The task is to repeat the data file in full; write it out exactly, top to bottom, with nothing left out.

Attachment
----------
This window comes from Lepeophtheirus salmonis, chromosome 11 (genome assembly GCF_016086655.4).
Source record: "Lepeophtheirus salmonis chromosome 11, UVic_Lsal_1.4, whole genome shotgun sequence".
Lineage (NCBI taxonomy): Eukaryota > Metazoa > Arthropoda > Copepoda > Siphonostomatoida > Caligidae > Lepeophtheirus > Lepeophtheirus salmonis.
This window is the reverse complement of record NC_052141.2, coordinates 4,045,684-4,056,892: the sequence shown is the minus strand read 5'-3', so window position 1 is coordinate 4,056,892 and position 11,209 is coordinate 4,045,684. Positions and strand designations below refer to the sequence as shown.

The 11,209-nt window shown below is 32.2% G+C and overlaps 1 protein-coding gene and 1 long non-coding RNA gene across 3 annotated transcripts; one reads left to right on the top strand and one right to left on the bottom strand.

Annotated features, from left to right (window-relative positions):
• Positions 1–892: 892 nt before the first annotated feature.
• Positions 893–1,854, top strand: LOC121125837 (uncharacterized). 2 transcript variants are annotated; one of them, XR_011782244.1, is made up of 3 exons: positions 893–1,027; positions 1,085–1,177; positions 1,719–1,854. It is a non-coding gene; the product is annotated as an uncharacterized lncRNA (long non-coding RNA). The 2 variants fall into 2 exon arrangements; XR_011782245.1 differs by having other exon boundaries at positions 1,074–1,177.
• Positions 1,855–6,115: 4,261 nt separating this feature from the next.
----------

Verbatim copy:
This window comes from Lepeophtheirus salmonis, chromosome 11 (genome assembly GCF_016086655.4).
Source record: "Lepeophtheirus salmonis chromosome 11, UVic_Lsal_1.4, whole genome shotgun sequence".
Lineage (NCBI taxonomy): Eukaryota > Metazoa > Arthropoda > Copepoda > Siphonostomatoida > Caligidae > Lepeophtheirus > Lepeophtheirus salmonis.
This window is the reverse complement of record NC_052141.2, coordinates 4,045,684-4,056,892: the sequence shown is the minus strand read 5'-3', so window position 1 is coordinate 4,056,892 and position 11,209 is coordinate 4,045,684. Positions and strand designations below refer to the sequence as shown.

The 11,209-nt window shown below is 32.2% G+C and overlaps 1 protein-coding gene and 1 long non-coding RNA gene across 3 annotated transcripts; one reads left to right on the top strand and one right to left on the bottom strand.

Annotated features, from left to right (window-relative positions):
• Positions 1–892: 892 nt before the first annotated feature.
• Positions 893–1,854, top strand: LOC121125837 (uncharacterized). 2 transcript variants are annotated; one of them, XR_011782244.1, is made up of 3 exons: positions 893–1,027; positions 1,085–1,177; positions 1,719–1,854. It is a non-coding gene; the product is annotated as an uncharacterized lncRNA (long non-coding RNA). The 2 variants fall into 2 exon arrangements; XR_011782245.1 differs by having other exon boundaries at positions 1,074–1,177.
• Positions 1,855–6,115: 4,261 nt separating this feature from the next.